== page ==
Sowing seed without turning the soil
San Francisco — The single, hand-guided moldboard plow has long been an agricultural museum piece in America. Now it may be joined by the more modern land-tilling methods. Within the last decade, many American farmers have turned from traditional plowing-when-planting to conservation-tillage practices. That means little or no plowing of the soil before planting.
Basic reasons for the change, according to the USDA's Economic Research Service, are to save fuel and reduce manpower needs and equipment - without any detriment to crop production.
Other things favoring conservation tillage are the preservation of soil moisture in water-scarce areas; the accelerating trend toward prevention of further soil erosion and water runoff; and the time gained in some cases of double-cropping. An example would be the planting of soybeans directly in wheat stubble behind a combine - rather than waiting several days to prepare the soil for conventional seeding.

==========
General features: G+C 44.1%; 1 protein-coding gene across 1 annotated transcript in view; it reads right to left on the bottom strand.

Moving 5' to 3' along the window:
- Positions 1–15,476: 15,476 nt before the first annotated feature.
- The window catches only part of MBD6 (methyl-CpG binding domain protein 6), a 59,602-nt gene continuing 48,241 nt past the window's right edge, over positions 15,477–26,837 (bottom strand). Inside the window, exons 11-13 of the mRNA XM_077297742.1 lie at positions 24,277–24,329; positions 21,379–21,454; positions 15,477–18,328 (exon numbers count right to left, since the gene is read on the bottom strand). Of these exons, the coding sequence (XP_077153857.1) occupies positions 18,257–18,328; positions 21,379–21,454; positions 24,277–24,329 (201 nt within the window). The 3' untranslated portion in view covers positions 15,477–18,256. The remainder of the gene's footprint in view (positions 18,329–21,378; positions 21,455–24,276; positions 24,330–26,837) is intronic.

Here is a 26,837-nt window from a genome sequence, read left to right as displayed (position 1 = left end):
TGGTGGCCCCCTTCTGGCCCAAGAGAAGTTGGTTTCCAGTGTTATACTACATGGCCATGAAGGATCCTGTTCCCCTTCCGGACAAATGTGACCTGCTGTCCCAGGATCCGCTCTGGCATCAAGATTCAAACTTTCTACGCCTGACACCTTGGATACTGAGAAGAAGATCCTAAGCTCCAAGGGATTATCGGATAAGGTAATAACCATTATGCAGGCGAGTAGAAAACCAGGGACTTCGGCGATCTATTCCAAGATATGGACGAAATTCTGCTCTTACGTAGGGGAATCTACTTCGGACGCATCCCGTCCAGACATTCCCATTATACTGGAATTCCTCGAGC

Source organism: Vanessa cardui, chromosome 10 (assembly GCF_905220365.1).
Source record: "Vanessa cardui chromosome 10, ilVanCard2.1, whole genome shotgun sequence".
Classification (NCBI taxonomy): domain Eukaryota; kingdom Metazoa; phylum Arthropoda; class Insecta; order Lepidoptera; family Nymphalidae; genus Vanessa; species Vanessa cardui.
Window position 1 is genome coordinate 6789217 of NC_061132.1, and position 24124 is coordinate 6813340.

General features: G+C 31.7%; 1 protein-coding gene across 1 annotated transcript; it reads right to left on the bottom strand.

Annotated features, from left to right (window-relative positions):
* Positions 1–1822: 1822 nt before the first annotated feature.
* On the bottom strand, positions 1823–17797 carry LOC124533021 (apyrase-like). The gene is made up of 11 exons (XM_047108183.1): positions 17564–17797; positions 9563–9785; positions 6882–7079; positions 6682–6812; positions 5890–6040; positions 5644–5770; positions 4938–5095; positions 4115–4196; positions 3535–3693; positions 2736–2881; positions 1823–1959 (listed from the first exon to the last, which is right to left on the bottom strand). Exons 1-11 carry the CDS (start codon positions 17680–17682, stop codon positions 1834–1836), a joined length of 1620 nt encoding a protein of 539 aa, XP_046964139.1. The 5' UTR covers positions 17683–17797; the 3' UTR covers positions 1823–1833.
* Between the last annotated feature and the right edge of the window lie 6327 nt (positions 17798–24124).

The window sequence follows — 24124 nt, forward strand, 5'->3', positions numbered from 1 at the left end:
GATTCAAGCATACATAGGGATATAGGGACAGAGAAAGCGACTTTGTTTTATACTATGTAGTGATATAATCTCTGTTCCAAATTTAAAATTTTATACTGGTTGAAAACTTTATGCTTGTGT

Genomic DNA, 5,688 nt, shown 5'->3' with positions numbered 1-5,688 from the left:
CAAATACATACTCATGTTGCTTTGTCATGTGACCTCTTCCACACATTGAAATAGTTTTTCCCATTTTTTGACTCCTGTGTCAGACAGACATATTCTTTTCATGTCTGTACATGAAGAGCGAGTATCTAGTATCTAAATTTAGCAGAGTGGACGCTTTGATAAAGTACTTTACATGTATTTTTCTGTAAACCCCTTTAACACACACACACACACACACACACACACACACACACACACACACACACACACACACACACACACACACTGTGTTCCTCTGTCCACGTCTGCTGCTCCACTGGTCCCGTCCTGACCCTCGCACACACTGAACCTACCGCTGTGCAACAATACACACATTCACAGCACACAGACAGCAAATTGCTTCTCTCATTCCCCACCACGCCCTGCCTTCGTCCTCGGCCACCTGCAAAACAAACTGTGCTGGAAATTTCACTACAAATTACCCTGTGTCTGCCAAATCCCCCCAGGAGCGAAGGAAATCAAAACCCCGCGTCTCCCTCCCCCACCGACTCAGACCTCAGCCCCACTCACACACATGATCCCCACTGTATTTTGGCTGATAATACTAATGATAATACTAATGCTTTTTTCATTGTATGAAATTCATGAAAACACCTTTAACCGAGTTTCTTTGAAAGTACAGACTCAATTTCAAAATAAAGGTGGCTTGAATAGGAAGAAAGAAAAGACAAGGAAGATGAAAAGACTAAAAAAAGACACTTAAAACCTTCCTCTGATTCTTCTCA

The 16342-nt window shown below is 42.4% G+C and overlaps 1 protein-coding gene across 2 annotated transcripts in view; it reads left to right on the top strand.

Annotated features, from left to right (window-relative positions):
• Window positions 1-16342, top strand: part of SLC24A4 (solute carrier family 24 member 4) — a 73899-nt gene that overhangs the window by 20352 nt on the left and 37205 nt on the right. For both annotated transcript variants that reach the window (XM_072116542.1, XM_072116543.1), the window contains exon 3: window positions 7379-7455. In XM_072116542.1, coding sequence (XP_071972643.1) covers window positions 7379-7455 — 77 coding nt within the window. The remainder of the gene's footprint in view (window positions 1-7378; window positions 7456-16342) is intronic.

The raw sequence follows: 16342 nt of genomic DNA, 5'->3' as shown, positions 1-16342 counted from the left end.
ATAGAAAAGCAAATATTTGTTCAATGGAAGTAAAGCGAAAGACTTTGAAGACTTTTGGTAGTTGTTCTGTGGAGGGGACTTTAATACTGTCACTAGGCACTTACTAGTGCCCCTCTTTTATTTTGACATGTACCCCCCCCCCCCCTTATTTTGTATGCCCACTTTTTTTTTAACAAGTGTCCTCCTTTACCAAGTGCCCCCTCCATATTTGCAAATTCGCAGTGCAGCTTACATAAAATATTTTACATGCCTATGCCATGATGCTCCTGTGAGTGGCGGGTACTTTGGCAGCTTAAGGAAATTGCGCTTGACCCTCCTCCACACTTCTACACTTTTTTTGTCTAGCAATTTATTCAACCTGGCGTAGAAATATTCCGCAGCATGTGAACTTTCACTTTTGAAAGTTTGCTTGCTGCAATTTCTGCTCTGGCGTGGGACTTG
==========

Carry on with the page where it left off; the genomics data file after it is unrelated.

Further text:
What's the difference between the old and the newer methods?
Whereas the normal, long-used type of tillage mixes topsoil through plowing, power tilling, or multiple disking, conservation style depends on minimum soil disturbance. Methods vary, but in general the plant residues are simply left on the surface of the ground. Perhaps only the seed zones are prepared - with fertilizer scattered on the surface - or perhaps the entire field is given some form of limited soil preparation.
There are considerable regional variations in the use of the newer methods. Almost half of the crops in the Southeast United States are grown by this method (47 percent), along with about one-third of the Corn Belt plantings (34 percent). But all regions use the conservation methods to some extent.
Critics of the no-tillage procedures claim the method requires more pesticide usage because of added weed and insect problems. They also point out that percent-of-yield research weighing the two methods has so far been inconclusive. But USDA economists say there continues to be growing interest in the farming community about no-tillage methods - if only for the significant long-term savings.
Increases in minimum-and no-tillage acres
9-year percentage Acres 1973 1982 Increase Minimum tillage 39 million 100 million 157% No tillage 5 million 12 million 140% Conventional tillage 203 milion 204 million -- Source: No Till Farmer, from US Soil Conservation data